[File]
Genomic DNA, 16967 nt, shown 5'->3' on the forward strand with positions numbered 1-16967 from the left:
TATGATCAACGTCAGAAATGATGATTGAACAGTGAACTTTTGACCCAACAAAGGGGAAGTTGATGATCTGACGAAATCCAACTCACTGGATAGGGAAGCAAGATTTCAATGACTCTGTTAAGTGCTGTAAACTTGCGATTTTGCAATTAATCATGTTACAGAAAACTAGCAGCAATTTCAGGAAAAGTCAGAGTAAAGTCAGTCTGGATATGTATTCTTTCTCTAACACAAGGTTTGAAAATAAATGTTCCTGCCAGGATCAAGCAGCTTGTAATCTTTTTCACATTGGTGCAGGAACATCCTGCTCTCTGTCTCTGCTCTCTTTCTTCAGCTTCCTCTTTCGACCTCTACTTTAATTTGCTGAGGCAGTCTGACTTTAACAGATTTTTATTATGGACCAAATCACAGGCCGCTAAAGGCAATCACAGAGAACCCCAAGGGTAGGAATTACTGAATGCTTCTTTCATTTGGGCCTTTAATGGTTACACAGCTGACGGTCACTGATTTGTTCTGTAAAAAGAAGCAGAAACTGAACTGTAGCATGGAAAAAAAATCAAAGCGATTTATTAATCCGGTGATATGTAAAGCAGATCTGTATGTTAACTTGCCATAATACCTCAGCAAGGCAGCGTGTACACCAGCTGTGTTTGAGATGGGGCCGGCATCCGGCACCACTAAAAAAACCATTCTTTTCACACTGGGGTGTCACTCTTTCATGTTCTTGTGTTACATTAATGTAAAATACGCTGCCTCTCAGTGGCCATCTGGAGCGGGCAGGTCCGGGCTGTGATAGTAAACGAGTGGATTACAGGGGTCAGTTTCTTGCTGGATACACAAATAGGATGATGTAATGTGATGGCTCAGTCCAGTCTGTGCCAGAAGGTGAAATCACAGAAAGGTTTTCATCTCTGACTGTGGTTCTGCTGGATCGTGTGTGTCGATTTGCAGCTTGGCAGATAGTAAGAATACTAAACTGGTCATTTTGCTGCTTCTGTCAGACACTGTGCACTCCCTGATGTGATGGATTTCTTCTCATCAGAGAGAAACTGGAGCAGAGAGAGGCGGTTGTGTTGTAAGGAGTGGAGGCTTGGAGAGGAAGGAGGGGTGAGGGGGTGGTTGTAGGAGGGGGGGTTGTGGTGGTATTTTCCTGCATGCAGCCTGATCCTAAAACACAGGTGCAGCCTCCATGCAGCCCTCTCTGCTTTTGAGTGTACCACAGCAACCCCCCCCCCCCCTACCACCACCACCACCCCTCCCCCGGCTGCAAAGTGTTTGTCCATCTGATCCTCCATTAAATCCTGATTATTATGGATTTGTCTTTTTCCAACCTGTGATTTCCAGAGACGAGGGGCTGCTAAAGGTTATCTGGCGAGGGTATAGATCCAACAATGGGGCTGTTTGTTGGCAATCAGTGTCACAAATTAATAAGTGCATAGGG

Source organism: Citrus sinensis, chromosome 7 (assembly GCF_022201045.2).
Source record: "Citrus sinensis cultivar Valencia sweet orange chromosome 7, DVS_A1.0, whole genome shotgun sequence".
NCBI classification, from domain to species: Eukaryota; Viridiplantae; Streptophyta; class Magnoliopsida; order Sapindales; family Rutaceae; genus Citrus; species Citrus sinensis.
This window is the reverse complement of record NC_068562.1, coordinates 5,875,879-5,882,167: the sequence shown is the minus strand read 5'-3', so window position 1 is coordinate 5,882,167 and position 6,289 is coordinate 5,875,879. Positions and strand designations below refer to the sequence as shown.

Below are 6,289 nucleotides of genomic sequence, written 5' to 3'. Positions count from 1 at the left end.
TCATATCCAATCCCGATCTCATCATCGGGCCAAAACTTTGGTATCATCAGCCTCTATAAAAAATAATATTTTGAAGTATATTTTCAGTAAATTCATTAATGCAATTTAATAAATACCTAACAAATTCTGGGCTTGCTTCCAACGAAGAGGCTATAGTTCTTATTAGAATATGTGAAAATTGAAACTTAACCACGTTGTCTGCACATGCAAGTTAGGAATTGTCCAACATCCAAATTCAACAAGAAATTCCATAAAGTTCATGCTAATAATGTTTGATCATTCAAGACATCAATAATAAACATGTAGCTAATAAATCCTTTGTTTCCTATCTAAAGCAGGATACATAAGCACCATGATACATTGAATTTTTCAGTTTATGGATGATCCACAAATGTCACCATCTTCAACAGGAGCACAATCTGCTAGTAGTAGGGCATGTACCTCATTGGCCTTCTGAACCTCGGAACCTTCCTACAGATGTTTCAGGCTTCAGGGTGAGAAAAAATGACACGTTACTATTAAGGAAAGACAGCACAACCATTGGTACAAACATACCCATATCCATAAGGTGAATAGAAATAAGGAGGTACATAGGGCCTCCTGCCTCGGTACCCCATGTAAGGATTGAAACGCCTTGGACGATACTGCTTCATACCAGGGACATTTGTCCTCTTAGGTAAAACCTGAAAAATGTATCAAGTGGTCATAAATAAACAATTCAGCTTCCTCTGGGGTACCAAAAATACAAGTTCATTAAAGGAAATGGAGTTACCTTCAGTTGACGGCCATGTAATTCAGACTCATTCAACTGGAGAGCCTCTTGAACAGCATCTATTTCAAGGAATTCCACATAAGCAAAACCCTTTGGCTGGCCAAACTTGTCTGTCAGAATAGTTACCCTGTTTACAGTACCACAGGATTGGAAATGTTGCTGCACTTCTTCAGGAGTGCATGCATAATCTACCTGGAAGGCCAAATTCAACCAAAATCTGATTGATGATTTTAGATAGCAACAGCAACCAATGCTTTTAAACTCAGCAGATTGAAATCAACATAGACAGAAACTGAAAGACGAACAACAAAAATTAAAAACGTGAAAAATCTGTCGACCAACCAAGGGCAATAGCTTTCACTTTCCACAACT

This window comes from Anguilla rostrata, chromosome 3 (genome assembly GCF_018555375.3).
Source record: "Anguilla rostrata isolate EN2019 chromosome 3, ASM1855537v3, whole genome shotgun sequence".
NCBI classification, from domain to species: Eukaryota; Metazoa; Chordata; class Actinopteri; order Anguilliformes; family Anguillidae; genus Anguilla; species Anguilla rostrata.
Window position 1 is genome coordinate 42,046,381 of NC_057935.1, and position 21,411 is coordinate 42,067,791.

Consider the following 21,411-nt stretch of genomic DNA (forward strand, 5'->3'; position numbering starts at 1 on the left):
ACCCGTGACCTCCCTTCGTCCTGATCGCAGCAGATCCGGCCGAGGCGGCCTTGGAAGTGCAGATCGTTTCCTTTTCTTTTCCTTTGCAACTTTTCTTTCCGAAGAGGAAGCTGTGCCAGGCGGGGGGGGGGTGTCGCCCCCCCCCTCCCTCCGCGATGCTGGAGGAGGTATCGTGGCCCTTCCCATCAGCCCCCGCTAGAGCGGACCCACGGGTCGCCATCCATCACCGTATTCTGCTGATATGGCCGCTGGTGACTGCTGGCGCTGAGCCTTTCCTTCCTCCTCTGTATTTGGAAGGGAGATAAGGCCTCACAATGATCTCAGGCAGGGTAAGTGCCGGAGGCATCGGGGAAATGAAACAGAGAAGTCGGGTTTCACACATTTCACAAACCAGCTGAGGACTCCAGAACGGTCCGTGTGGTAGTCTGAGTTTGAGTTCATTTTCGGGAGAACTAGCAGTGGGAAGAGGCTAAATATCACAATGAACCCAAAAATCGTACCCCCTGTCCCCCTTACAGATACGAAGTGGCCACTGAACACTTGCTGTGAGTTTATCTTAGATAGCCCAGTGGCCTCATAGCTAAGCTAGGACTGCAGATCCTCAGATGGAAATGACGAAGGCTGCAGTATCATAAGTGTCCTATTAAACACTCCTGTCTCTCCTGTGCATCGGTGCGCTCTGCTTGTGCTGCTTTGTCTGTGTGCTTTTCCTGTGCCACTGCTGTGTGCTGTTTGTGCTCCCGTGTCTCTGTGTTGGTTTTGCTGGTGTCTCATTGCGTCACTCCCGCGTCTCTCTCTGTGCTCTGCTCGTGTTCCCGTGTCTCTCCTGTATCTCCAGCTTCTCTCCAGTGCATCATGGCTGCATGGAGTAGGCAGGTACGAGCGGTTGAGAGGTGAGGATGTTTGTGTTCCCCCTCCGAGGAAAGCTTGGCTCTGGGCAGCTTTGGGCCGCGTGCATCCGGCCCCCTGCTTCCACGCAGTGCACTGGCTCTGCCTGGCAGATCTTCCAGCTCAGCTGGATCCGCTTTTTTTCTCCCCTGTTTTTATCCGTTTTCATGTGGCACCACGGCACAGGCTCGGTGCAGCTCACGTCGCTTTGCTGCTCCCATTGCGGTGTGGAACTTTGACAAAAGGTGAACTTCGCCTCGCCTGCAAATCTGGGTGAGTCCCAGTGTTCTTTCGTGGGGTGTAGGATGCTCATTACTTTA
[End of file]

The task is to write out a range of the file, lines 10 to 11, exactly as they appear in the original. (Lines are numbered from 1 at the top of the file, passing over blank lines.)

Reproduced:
Source record: "Anguilla rostrata isolate EN2019 chromosome 3, ASM1855537v3, whole genome shotgun sequence".
NCBI classification, from domain to species: Eukaryota; Metazoa; Chordata; class Actinopteri; order Anguilliformes; family Anguillidae; genus Anguilla; species Anguilla rostrata.